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dc.contributor.authorTheobald, Karen A
dc.contributor.authorTutticci, Naomi
dc.contributor.authorRamsbotham, Joanne
dc.contributor.authorJohnston, Sandra
dc.date.accessioned2021-11-26T03:52:27Z
dc.date.available2021-11-26T03:52:27Z
dc.date.issued2021
dc.identifier.issn1471-5953
dc.identifier.doi10.1016/j.nepr.2021.103220
dc.identifier.urihttp://hdl.handle.net/10072/410392
dc.description.abstractAim/objective This systematic review examines the effectiveness of undergraduate nursing students’ using simulation to acquire clinical reasoning. Background: Use of simulation to positively impact practice outcomes is an established method in nursing education. Clinical reasoning is a graduate capability that contributes to safe practice, so developing clinical reasoning requires explicit scaffolding in undergraduate contexts. While research has primarily evaluated specific clinical reasoning frameworks, variability in clinical reasoning definitions has obscured simulation efficacy for clinical reasoning acquisition. Design: This review uses the Joanna Briggs Institute Systematic Reviews approach. Methods: An electronic database search was conducted to identify studies published from May 2009 to January 2020 using a three-step search strategy. Selected papers were assessed by at least two independent reviewers for inclusion criteria, methodological validity, and data extraction. Ten studies using quasi-experimental designs involving 1532 students were included. Results: Evidence regarding the effectiveness of simulation for undergraduate nursing students’ acquisition of clinical reasoning was limited but of high quality. Review results showed no statistically significant gains in clinical reasoning with a single simulation exposure. Two emerging concepts, situation awareness and teamwork support the enhancement of clinical reasoning within simulation. In order to draw future conclusions on the efficacy of simulation to develop clinical reasoning, more research is warranted. Conclusions: New insights about team-based simulations and situation awareness were identified as integral for development of clinical reasoning in the context of simulation. More consistent use of terminology in the context of simulation research is also recommended.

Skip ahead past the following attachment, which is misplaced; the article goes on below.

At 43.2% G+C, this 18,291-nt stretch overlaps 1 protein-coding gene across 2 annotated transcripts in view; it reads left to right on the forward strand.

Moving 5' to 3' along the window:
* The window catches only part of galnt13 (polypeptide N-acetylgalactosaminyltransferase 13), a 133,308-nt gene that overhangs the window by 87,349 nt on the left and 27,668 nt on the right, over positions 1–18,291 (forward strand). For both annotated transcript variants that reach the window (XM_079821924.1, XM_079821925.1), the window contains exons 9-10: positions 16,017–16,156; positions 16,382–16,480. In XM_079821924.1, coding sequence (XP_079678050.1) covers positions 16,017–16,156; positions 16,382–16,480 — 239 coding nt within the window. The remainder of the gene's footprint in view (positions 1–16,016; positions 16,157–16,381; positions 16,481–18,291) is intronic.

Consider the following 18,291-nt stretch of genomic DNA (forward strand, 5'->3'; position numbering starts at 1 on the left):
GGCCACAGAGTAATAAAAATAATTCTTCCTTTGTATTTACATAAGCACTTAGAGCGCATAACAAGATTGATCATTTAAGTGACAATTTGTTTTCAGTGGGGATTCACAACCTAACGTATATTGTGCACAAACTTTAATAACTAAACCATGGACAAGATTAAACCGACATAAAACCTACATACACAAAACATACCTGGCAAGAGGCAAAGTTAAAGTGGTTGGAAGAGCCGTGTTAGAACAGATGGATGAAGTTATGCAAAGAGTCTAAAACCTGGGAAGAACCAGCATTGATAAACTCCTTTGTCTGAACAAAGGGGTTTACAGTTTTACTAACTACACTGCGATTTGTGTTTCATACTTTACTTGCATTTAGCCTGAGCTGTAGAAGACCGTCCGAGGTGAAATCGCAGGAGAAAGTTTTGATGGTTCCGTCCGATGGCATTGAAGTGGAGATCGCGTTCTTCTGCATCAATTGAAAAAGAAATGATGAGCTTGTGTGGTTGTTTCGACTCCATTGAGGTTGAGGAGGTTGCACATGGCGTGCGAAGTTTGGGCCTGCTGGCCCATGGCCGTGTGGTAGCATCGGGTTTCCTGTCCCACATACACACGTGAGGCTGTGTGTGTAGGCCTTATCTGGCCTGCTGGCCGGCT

dc.description.peerreviewedYes
dc.languageen
dc.publisherElsevier BV
dc.relation.ispartofpagefrom103220
dc.relation.ispartofjournalNurse Education in Practice
dc.relation.ispartofvolume57
dc.subject.fieldofresearchNursing
dc.subject.fieldofresearchCurriculum and pedagogy
dc.subject.fieldofresearchcode4205
dc.subject.fieldofresearchcode3901
dc.titleEffectiveness of using simulation in the development of clinical reasoning in undergraduate nursing students: A systematic review
dc.typeJournal article
dc.type.descriptionC1 - Articles
dcterms.bibliographicCitationTheobald, KA; Tutticci, N; Ramsbotham, J; Johnston, S, Effectiveness of using simulation in the development of clinical reasoning in undergraduate nursing students: A systematic review, Nurse Education in Practice, 2021, 57, pp. 103220
dc.date.updated2021-11-21T05:20:55Z
gro.hasfulltextNo Full Text
gro.griffith.authorTutticci, Naomi


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